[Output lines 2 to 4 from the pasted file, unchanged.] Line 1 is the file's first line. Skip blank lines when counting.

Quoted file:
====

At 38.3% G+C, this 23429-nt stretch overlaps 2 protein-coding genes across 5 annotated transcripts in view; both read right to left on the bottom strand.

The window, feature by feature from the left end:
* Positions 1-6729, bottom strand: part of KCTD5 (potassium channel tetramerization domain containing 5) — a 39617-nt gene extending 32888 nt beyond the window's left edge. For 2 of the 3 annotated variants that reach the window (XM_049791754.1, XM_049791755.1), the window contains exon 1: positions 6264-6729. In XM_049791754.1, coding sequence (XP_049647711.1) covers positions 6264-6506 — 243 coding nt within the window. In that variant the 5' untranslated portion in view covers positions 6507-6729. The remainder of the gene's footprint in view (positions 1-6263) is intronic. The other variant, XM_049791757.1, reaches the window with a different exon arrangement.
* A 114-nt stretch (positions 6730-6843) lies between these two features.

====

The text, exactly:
The window, feature by feature from the left end:
* Positions 1-6729, bottom strand: part of KCTD5 (potassium channel tetramerization domain containing 5) — a 39617-nt gene extending 32888 nt beyond the window's left edge. For 2 of the 3 annotated variants that reach the window (XM_049791754.1, XM_049791755.1), the window contains exon 1: positions 6264-6729. In XM_049791754.1, coding sequence (XP_049647711.1) covers positions 6264-6506 — 243 coding nt within the window. In that variant the 5' untranslated portion in view covers positions 6507-6729. The remainder of the gene's footprint in view (positions 1-6263) is intronic. The other variant, XM_049791757.1, reaches the window with a different exon arrangement.
* A 114-nt stretch (positions 6730-6843) lies between these two features.